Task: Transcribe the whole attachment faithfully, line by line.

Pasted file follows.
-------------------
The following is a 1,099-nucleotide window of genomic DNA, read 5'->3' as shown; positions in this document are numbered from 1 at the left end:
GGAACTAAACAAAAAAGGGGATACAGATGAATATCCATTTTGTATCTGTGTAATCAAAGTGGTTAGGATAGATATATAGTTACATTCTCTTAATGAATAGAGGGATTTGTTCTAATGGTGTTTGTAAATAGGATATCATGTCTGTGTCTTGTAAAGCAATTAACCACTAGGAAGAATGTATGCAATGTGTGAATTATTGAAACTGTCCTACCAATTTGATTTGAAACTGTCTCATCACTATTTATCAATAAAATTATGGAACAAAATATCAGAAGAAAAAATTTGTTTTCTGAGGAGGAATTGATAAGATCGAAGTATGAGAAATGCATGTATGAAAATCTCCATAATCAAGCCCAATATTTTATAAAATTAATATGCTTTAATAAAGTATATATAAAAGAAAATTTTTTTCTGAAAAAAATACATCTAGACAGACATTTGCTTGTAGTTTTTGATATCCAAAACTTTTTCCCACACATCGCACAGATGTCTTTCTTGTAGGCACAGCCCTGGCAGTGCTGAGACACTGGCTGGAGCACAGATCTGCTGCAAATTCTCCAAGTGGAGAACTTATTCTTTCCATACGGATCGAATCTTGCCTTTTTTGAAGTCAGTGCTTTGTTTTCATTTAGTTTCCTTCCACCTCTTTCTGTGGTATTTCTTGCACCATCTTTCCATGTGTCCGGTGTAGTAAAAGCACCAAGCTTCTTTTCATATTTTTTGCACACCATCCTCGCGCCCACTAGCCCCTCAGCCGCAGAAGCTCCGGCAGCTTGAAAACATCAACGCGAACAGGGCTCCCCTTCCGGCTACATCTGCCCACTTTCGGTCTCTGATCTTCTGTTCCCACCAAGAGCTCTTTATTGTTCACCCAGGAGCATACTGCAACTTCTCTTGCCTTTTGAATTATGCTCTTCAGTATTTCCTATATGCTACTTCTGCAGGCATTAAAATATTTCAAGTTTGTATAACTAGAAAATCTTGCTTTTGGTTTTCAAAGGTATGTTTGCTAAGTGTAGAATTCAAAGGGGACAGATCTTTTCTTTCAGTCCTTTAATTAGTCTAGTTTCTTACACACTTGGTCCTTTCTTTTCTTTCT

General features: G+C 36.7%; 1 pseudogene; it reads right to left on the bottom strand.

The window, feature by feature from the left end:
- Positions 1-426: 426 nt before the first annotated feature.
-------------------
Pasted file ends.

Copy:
The following is a 1,099-nucleotide window of genomic DNA, read 5'->3' as shown; positions in this document are numbered from 1 at the left end:
GGAACTAAACAAAAAAGGGGATACAGATGAATATCCATTTTGTATCTGTGTAATCAAAGTGGTTAGGATAGATATATAGTTACATTCTCTTAATGAATAGAGGGATTTGTTCTAATGGTGTTTGTAAATAGGATATCATGTCTGTGTCTTGTAAAGCAATTAACCACTAGGAAGAATGTATGCAATGTGTGAATTATTGAAACTGTCCTACCAATTTGATTTGAAACTGTCTCATCACTATTTATCAATAAAATTATGGAACAAAATATCAGAAGAAAAAATTTGTTTTCTGAGGAGGAATTGATAAGATCGAAGTATGAGAAATGCATGTATGAAAATCTCCATAATCAAGCCCAATATTTTATAAAATTAATATGCTTTAATAAAGTATATATAAAAGAAAATTTTTTTCTGAAAAAAATACATCTAGACAGACATTTGCTTGTAGTTTTTGATATCCAAAACTTTTTCCCACACATCGCACAGATGTCTTTCTTGTAGGCACAGCCCTGGCAGTGCTGAGACACTGGCTGGAGCACAGATCTGCTGCAAATTCTCCAAGTGGAGAACTTATTCTTTCCATACGGATCGAATCTTGCCTTTTTTGAAGTCAGTGCTTTGTTTTCATTTAGTTTCCTTCCACCTCTTTCTGTGGTATTTCTTGCACCATCTTTCCATGTGTCCGGTGTAGTAAAAGCACCAAGCTTCTTTTCATATTTTTTGCACACCATCCTCGCGCCCACTAGCCCCTCAGCCGCAGAAGCTCCGGCAGCTTGAAAACATCAACGCGAACAGGGCTCCCCTTCCGGCTACATCTGCCCACTTTCGGTCTCTGATCTTCTGTTCCCACCAAGAGCTCTTTATTGTTCACCCAGGAGCATACTGCAACTTCTCTTGCCTTTTGAATTATGCTCTTCAGTATTTCCTATATGCTACTTCTGCAGGCATTAAAATATTTCAAGTTTGTATAACTAGAAAATCTTGCTTTTGGTTTTCAAAGGTATGTTTGCTAAGTGTAGAATTCAAAGGGGACAGATCTTTTCTTTCAGTCCTTTAATTAGTCTAGTTTCTTACACACTTGGTCCTTTCTTTTCTTTCT

General features: G+C 36.7%; 1 pseudogene; it reads right to left on the bottom strand.

The window, feature by feature from the left end:
- Positions 1-426: 426 nt before the first annotated feature.